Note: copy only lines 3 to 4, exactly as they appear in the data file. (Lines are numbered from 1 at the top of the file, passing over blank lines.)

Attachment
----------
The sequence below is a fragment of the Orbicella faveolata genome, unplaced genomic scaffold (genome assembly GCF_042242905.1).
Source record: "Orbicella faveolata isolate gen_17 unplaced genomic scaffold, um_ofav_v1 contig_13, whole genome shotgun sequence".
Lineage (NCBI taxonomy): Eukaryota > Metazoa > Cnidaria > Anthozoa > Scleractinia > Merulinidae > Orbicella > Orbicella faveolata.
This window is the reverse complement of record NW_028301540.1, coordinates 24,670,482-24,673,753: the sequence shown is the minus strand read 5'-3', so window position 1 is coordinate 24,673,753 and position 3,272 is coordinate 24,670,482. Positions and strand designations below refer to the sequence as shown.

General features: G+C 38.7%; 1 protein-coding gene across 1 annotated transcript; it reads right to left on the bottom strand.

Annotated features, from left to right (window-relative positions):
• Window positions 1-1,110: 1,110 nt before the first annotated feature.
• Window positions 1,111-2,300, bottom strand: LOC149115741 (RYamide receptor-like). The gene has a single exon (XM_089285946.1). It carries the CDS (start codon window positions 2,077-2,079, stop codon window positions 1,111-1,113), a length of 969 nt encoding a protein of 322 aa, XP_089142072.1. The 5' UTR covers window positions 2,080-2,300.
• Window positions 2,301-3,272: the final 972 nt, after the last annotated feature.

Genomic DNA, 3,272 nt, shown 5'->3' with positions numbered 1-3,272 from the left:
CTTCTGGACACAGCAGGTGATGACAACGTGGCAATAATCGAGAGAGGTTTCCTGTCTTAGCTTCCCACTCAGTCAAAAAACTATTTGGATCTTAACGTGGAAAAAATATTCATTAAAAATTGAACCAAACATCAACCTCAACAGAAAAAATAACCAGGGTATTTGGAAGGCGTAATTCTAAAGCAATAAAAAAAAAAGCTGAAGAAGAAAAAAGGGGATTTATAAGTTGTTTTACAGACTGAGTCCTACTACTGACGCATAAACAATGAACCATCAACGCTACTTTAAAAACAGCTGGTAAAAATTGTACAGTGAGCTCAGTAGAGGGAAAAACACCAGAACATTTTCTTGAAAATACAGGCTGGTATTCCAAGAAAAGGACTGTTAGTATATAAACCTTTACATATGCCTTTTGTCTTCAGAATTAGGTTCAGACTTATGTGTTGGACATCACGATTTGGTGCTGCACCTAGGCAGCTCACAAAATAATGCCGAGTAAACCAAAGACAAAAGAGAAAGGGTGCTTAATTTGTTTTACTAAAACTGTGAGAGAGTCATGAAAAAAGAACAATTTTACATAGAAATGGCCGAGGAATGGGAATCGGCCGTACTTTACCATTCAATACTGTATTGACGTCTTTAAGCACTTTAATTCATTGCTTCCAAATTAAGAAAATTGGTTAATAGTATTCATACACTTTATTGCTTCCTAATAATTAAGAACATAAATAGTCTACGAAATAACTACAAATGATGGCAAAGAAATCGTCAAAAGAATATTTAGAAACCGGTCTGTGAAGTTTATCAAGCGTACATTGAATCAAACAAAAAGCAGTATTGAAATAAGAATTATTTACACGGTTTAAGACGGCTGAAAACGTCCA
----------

Lineage (NCBI taxonomy): Eukaryota > Metazoa > Cnidaria > Anthozoa > Scleractinia > Merulinidae > Orbicella > Orbicella faveolata.
This window is the reverse complement of record NW_028301540.1, coordinates 24,670,482-24,673,753: the sequence shown is the minus strand read 5'-3', so window position 1 is coordinate 24,673,753 and position 3,272 is coordinate 24,670,482. Positions and strand designations below refer to the sequence as shown.